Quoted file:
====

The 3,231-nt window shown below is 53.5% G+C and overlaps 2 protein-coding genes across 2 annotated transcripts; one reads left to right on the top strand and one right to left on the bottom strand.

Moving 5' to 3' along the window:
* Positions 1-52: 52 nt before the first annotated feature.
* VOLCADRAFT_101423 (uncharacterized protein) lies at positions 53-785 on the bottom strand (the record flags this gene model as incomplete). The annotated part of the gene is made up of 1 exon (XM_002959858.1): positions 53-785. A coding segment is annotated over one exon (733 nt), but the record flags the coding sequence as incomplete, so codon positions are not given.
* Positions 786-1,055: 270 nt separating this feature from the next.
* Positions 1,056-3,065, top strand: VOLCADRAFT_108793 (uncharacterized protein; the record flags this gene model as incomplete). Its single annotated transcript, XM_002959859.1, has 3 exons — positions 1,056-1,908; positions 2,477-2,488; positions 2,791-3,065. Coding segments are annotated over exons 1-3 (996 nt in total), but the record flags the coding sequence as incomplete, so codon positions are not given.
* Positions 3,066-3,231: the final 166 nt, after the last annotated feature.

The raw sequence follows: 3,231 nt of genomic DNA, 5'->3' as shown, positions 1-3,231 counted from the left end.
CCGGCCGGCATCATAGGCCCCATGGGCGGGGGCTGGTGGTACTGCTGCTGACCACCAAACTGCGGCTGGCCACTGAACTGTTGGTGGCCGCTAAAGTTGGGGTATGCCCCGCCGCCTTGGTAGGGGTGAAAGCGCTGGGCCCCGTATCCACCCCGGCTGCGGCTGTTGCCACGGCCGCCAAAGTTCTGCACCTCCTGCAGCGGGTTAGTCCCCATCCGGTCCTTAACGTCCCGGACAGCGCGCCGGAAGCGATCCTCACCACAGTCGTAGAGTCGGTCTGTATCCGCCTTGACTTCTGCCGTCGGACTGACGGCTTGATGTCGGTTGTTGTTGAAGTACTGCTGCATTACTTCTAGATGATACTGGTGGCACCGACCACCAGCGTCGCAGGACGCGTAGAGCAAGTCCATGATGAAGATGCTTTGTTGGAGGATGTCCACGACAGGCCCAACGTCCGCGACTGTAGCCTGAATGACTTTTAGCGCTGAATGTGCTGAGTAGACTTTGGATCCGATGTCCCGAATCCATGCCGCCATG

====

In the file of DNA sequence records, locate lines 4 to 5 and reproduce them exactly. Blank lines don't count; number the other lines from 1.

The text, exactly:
* VOLCADRAFT_101423 (uncharacterized protein) lies at positions 53-785 on the bottom strand (the record flags this gene model as incomplete). The annotated part of the gene is made up of 1 exon (XM_002959858.1): positions 53-785. A coding segment is annotated over one exon (733 nt), but the record flags the coding sequence as incomplete, so codon positions are not given.
* Positions 786-1,055: 270 nt separating this feature from the next.